The wider picture
Public health is 'the science and art of promoting and protecting health and well-being, preventing ill-health and prolonging life through the organised efforts of society'. (3) Good public health work is effectively preventive medicine on a mass scale. Perhaps one of the best examples is that of John Snow. He is commemorated not only with a blue plaque over his home on Frith Street, but also with a pub on Broadwick Street, Soho. During a cholera outbreak in 1854 Snow produced a map (4) detailing the location of cases. Prevailing opinion suggested that cholera was spread via the air, but Snow believed that water spread the disease. His map clearly linked cases to a particular public well that had become contaminated. Interestingly a workhouse nearby was unaffected - it drew from its own well. Not everyone agreed with Snow at the time; indeed in 2013 the Lancet published a correction to its 1858 obituary, which failed to even mention cholera. (5)
It might seem a distraction from the patient in front of us to do this kind of work; but going back to our cyclist, how many accidents might we prevent if we realise that in the last year, 80% of cycle crashes on a particular road have been at the same junction? Most colleagues will agree with road improvements, but seeing the bigger picture may lead to more controversial concerns.
A one night stand may be safer if a condom is used. But does broad promotion of 'safe-sex' ignore the emotional harm that might result if people believe that any sex that uses a condom is 'safe'?
Public health can offer particular opportunities to speak for those who cannot speak for themselves; it may be very difficult for a single injured rider to argue for road changes, but a set of accident statistics over several years may well get changes made. It is statistical analysis that proves poor physical health outcomes in those with mental health problems - an often voiceless group who need our advocacy.
Public health measures may be controversial. Some currently support a 'sugar tax', thinking it will reduce obesity; but is price the only factor in what we eat? What other measures can we take? Or we may be convinced that there is good evidence for recommending statins in primary prevention of cardiovascular disease, (6) but if numbers needed to treat are very high, we might be exposing large numbers to the risk of side effects to prevent a single adverse event.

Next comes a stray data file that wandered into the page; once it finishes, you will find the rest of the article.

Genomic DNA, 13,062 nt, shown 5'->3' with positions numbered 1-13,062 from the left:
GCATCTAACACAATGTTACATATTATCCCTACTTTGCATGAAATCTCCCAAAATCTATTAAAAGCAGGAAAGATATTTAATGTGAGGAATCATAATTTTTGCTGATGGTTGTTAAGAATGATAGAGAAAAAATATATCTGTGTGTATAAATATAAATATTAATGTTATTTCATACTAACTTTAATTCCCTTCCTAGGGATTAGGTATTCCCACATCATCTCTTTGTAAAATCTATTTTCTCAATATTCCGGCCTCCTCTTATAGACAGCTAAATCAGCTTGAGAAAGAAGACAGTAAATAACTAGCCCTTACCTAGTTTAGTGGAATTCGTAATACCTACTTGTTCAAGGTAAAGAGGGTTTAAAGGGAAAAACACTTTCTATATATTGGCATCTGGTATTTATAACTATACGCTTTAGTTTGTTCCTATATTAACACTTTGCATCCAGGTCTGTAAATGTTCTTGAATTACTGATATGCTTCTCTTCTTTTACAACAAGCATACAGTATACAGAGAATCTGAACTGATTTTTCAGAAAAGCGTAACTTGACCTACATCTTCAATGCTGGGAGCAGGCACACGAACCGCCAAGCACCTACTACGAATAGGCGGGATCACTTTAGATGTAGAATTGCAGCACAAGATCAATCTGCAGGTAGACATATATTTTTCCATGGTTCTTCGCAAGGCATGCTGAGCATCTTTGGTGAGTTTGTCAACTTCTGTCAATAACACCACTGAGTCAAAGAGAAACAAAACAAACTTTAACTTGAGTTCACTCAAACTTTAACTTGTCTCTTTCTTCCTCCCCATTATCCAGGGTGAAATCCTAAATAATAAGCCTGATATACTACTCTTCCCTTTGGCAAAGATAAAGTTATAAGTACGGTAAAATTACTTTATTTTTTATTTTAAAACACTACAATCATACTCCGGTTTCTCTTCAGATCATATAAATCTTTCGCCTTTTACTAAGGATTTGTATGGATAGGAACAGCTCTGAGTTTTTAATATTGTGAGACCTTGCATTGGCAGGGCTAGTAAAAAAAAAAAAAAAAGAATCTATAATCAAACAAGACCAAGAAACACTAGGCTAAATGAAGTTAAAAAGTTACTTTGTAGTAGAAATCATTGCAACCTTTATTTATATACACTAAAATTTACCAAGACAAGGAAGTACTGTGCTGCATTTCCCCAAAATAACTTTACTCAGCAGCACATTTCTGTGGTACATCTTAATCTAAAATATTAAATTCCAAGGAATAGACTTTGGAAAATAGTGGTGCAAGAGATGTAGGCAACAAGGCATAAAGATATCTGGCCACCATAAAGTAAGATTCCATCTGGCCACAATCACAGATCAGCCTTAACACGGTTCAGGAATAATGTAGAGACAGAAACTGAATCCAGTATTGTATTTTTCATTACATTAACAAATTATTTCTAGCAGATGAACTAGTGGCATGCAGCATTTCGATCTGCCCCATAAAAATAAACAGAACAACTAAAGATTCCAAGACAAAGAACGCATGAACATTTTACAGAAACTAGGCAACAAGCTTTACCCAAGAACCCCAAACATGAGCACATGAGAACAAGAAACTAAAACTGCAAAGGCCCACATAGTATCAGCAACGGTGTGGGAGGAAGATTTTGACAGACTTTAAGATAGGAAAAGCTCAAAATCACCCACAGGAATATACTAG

It is interesting that parts of the Old Testament (Leviticus 12-15 particularly) focus on apparently health related issues, around skin diseases and discharge. Some have used these to suggest that the Bible gave clear public health instructions to Israel. Although there are some very sensible measures suggested (for example clearing mouldy houses in Leviticus 14:39-41), it is important to remember that the overarching message of these passages is to emphasise the purity of God's people, rather than to give prescriptive public health guidance. However we can surely assume that God gave laws that were ultimately beneficial, so it shouldn't surprise us his law contains measures that should improve the health of the community, even if that wasn't their main purpose. A previous CMF File looks at links between Christian faith and health. (7)
The main message is that we must think about wider issues when we see patients. Of course we must understand and treat the complaints they present with. But we may be able to make a lasting difference to their health by helping to prevent illness, whether through prevention at an individual level, or public health measures which reduce disease in the population.
It is not only Christians who will share these aims. But in an over-individualised society, the Christian may need to hold fast to these things under pressure. In those situations we need to remember that public health is not just about reducing disease, but is about giving the best possible chance to the vulnerable. Prevention is not given another lecture about smoking cessation, but a genuine attempt to care for the whole person.
If we keep Jesus' wider perspective on health, we will be well-equipped to strike the delicate balance between dealing with the patient at hand, and the wider context.